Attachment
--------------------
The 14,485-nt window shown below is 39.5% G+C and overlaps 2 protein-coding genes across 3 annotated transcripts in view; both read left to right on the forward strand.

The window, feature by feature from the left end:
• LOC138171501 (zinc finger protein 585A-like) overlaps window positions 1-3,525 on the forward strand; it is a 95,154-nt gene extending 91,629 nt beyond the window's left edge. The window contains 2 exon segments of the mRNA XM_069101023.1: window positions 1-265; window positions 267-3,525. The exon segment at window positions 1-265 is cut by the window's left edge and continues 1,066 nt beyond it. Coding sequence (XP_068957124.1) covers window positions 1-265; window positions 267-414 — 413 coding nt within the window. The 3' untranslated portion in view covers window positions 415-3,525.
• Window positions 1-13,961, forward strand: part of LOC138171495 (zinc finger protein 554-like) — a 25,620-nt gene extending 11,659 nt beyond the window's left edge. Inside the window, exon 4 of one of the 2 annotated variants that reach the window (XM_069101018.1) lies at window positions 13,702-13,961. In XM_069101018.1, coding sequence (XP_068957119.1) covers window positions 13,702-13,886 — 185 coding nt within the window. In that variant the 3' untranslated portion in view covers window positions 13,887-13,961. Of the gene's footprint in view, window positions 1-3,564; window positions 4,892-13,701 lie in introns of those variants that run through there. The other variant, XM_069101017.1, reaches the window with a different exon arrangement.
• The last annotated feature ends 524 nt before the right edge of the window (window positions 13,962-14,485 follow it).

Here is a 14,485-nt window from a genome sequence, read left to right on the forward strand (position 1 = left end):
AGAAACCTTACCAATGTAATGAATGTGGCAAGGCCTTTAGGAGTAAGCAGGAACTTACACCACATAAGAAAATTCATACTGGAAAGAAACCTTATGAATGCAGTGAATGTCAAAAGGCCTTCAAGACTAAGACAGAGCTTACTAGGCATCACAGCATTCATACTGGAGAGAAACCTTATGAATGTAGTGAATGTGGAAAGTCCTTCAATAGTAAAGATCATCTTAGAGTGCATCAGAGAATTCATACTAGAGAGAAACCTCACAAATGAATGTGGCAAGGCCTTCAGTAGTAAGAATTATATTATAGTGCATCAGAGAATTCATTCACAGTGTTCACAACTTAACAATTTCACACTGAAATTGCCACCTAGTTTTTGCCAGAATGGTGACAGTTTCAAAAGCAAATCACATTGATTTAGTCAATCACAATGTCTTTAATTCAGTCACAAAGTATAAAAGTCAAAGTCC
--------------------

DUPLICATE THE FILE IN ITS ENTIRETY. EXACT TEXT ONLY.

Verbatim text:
The 14,485-nt window shown below is 39.5% G+C and overlaps 2 protein-coding genes across 3 annotated transcripts in view; both read left to right on the forward strand.

The window, feature by feature from the left end:
• LOC138171501 (zinc finger protein 585A-like) overlaps window positions 1-3,525 on the forward strand; it is a 95,154-nt gene extending 91,629 nt beyond the window's left edge. The window contains 2 exon segments of the mRNA XM_069101023.1: window positions 1-265; window positions 267-3,525. The exon segment at window positions 1-265 is cut by the window's left edge and continues 1,066 nt beyond it. Coding sequence (XP_068957124.1) covers window positions 1-265; window positions 267-414 — 413 coding nt within the window. The 3' untranslated portion in view covers window positions 415-3,525.
• Window positions 1-13,961, forward strand: part of LOC138171495 (zinc finger protein 554-like) — a 25,620-nt gene extending 11,659 nt beyond the window's left edge. Inside the window, exon 4 of one of the 2 annotated variants that reach the window (XM_069101018.1) lies at window positions 13,702-13,961. In XM_069101018.1, coding sequence (XP_068957119.1) covers window positions 13,702-13,886 — 185 coding nt within the window. In that variant the 3' untranslated portion in view covers window positions 13,887-13,961. Of the gene's footprint in view, window positions 1-3,564; window positions 4,892-13,701 lie in introns of those variants that run through there. The other variant, XM_069101017.1, reaches the window with a different exon arrangement.
• The last annotated feature ends 524 nt before the right edge of the window (window positions 13,962-14,485 follow it).

Here is a 14,485-nt window from a genome sequence, read left to right on the forward strand (position 1 = left end):
AGAAACCTTACCAATGTAATGAATGTGGCAAGGCCTTTAGGAGTAAGCAGGAACTTACACCACATAAGAAAATTCATACTGGAAAGAAACCTTATGAATGCAGTGAATGTCAAAAGGCCTTCAAGACTAAGACAGAGCTTACTAGGCATCACAGCATTCATACTGGAGAGAAACCTTATGAATGTAGTGAATGTGGAAAGTCCTTCAATAGTAAAGATCATCTTAGAGTGCATCAGAGAATTCATACTAGAGAGAAACCTCACAAATGAATGTGGCAAGGCCTTCAGTAGTAAGAATTATATTATAGTGCATCAGAGAATTCATTCACAGTGTTCACAACTTAACAATTTCACACTGAAATTGCCACCTAGTTTTTGCCAGAATGGTGACAGTTTCAAAAGCAAATCACATTGATTTAGTCAATCACAATGTCTTTAATTCAGTCACAAAGTATAAAAGTCAAAGTCC